team vessels, left Port Royal, S. C M on the thir-
eenth instant, and proceeded to the Saint John s
,iver, Florida, where they arrived to-day. They
mmediately attacked the rebel batteries, and,
fter a few hours shelling, succeeded in dismount-
ig most of their guns, greatly damaging their
reastworks, and completely silencing them.
CUMBERLAND GAP, Tenn., was evacuated by
e National forces under the command of Gen.
xeorge "W. Morgan. (See Supplement.)
IN consequence of the reported approach of
le rebel army under General E. Kirby Smith,
onsiderable excitement existed in Louisville,
Kentucky. The troops commenced fortifying the
DIARY OF EVENTS.
city. Negroes were impressed to throw up rifle-
pits and dig breastworks.
September 18. The whale ship Elisha Dunbar
of New-Bedford, Mass., was captured and burned
by the confederate privateer Alabama, in latitude
30 50 , and longitude 35 20 .
VJHAKLES S. OLDEN, Governor of New-Jersey,
issued a proclamation to the people of that State,
setting forth the condition of the country and
calling upon the young men to enroll themselves
in the uniformed companies, and perfect them
selves in drill, in order that they might defend
their homes in case the State should be invaded.
THE bridge on the Hatchie River, four miles
north of Memphis, Tenn., was burned by a party
of rebel guerrillas. The rebels evacuated Har
per s Ferry, Va.
THE rebel General Bragg, issued a procla
mation from his headquarters at Glasgow, Ky.,
informing the people of that State that he had
come with the confederate army of the West to
offer them an opportunity to free themselves from
the tyranny of a despotic ruler. They came not
as conquerors or despoilers, but to restore to them
the liberties of which they had been deprived by
a cruel and relentless foe ; to guaranty to all the
sanctity of their homes and altars, to punish with
a rod of iron the despoilers of their peace, and to
avenge the cowardly insults to their women.
September 19. General McClellan, from his
headquarters near Antietam, Md., sent the fol
lowing despatches to the War Department at
8.30 A.M. But little occurred yesterday ex
cept skirmishing. Last night the enemy aban
doned his position, leaving his dead and wound
ed on the field. We are again in pursuit. I do
not know whether he is falling back to an interior
position or crossing the river. We may safely
claim a victory.
10.80 A.M. General Pleasanton is driving the
enemy across the river. Our victory is com
plete. The enemy is driven back into Virginia.
Maryland and Virginia are now safe.
IN the rebel House of Representatives in ses
sion at Richmond, Va., Mr. Foote offered the fol
lowing resolution :
Resolved, by the Congress of the confederate
States of America, That the signal success with
which Divine Providence has so continuously
blessed our arms for several months past, would
fully justify the confederate Government in des
patching a commissioner or commissioners to the
Government at Washington City, empowered to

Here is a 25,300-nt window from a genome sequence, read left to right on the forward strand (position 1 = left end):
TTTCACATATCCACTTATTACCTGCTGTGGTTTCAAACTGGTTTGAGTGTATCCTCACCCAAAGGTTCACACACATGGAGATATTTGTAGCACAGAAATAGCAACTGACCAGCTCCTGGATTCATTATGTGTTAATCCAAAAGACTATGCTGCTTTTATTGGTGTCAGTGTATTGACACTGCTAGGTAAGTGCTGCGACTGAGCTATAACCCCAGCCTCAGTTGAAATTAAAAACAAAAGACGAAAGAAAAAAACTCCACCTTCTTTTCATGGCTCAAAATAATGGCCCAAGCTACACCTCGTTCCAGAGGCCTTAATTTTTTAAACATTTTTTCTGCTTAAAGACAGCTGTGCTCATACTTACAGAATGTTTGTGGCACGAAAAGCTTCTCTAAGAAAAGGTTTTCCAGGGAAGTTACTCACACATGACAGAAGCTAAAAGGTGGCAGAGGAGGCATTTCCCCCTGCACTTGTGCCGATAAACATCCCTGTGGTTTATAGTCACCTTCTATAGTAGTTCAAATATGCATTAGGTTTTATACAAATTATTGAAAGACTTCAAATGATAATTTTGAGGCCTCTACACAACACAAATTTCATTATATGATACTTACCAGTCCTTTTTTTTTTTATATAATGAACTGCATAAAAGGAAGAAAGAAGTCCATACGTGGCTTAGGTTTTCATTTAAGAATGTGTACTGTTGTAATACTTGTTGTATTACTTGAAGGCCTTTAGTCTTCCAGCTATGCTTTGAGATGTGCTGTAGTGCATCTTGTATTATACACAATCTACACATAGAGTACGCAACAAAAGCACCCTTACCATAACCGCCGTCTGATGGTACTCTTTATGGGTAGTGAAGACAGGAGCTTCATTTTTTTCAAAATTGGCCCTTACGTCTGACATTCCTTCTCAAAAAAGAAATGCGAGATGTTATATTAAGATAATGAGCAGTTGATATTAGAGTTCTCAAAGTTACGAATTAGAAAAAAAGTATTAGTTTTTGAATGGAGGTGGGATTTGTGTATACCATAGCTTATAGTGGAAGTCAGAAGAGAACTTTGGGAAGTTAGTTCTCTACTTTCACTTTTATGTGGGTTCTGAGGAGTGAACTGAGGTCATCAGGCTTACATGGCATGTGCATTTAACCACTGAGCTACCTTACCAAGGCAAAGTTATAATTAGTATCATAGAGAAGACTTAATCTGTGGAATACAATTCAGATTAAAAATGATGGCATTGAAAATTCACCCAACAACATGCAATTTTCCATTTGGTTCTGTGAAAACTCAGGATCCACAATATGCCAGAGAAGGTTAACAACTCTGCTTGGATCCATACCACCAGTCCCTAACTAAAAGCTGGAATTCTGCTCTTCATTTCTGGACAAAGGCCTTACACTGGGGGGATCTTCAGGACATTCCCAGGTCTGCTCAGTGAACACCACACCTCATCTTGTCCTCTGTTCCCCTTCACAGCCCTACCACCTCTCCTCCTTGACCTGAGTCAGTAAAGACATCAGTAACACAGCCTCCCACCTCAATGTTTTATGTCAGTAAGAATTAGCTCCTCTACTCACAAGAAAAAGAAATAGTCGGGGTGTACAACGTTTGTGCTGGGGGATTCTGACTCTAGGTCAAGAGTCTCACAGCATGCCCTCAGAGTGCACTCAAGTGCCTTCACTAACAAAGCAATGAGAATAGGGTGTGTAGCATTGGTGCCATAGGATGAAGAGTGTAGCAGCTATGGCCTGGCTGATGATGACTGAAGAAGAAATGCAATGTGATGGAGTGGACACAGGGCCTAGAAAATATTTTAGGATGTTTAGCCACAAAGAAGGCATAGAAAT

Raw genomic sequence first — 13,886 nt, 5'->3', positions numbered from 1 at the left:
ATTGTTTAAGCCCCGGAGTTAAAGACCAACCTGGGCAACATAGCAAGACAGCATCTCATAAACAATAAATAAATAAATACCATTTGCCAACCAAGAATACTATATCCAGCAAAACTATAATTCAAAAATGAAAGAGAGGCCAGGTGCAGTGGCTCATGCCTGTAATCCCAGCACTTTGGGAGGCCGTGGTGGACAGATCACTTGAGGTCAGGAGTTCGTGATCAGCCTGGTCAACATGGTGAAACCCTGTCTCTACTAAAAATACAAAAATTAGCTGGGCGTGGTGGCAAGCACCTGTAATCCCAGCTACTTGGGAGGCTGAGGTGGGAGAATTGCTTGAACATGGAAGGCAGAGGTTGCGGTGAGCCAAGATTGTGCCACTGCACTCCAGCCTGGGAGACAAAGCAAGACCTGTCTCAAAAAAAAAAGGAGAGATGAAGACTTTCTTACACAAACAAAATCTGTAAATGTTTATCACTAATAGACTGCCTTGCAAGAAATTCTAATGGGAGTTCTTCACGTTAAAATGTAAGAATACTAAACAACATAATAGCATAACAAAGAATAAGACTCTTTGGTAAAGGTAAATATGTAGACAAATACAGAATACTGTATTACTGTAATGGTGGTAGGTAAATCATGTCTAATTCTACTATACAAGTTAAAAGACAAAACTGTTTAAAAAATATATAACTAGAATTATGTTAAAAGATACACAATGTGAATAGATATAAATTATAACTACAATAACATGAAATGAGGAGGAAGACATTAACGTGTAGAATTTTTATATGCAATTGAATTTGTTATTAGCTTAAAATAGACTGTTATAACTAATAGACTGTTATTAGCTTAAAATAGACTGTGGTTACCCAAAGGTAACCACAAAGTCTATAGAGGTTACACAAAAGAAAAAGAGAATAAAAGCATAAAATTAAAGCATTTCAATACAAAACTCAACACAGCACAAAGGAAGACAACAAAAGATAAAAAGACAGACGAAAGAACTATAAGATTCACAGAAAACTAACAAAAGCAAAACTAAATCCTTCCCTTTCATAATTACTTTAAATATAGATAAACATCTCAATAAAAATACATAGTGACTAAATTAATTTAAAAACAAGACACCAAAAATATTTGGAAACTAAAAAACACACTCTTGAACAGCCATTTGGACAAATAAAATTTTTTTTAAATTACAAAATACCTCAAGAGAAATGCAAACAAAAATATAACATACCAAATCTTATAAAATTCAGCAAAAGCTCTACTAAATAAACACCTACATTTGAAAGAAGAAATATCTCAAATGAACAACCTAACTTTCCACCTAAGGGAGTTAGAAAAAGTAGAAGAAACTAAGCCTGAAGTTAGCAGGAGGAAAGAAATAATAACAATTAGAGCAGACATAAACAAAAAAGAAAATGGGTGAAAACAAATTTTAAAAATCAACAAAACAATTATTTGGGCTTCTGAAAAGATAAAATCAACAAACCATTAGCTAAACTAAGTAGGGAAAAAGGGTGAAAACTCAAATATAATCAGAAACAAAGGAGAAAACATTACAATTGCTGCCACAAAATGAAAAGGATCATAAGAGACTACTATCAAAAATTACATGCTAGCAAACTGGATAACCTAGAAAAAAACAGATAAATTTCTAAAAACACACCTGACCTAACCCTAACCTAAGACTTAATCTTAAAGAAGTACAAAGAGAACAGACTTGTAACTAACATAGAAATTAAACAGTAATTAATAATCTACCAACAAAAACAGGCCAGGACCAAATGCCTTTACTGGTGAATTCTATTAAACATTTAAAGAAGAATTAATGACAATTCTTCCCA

propose the terms of a just and honorable peace,
Richmond Examiner, September 20.
GENERAL HALLECK issued the following cir
cular from his headquarters at Washington :
" Major- General Foster, commanding the De
partment of North-Carolina, has called attention
to an article in the New- York Evening Post of
September 4, in which is published the numbers
and positions of his troops. He remarks that
the New- York papers always reach the enemy in
a few days after publication, and that such in
formation from our friends is more injurious than
that gained by the rebel spies. The newspaper
press is earnestly requested to make no publica
tion in regard to the numbers and movements of
" No information could be more desirable to the
enemy than this. Such publications have done
immense injury to our cause."
THE funeral exercises over the remains of
Major-General Reno took place to day in Trinity
Church, Boston, Mass. Bishop Eastman officiat
ed. Governor Andrew and other State officials
THE battle of luka, Mississippi, was fought
this day by the National forces under General
Rosecrans and the rebels under the command of
General Price. (Doc. 126.)
September 20. Commander George Henry
Preble, senior officer in command of the blockad
ing squadron off Mobile, having permitted the
steamer Oreto to run the blockade, was this
day dismissed the naval service of the United
States. The correspondence between General
Butler and General Phelps relative to the contra
band negro question in Louisiana, was this day
made public by General Phelps.
YESTERDAY a skirmish occurred near Owens-
boro, Ky., between a force of Union troops under
the command of Colonel Netter, and a large body
of rebel guerrillas. At the first fire Colonel Net
ter was killed, when the Nationals retired, per
mitting the rebels to ride through and through
the town. To-day the guerrillas were attacked
near the town by about four hundred and fifty
of the Spencer (Ind.) home guards, under the
command of Lieutenant-Colonel Wood, First In
diana cavalry, and routed with great loss. Thtj
home guard had two men killed and eighteea
REBELLION RECORD, 1862.
A FIGHT took place near Shirley s Ford
Spring River, Mo., between the Third Indiana
regiment, Colonel Ritchie, and a force of abou
six hundred rebels, among whom were som<
eighty or ninety Cherokee Indians, resulting in
a rout of the latter with a loss of sixty or seventy
killed and wounded. St. Joseph s Journal.
LAST night a rebel force consisting of Stuart s
cavalry and the Hampton Legion, with one regi
inent of infantry and seventeen pieces of artillery
crossed the Potomac at Williamsport, Maryland
and occupied that town ; but, to-day, ascertaining
that a strong Union force under General Coucl
was approaching, they drew in their pickets and
safely recrossed into Virginia. The rebel troops
committed no improprieties while they occupied
the town, beyond forcing the citizens to open
their stores and sell their goods for confederate
A FIGHT took place at Blackford s Ford be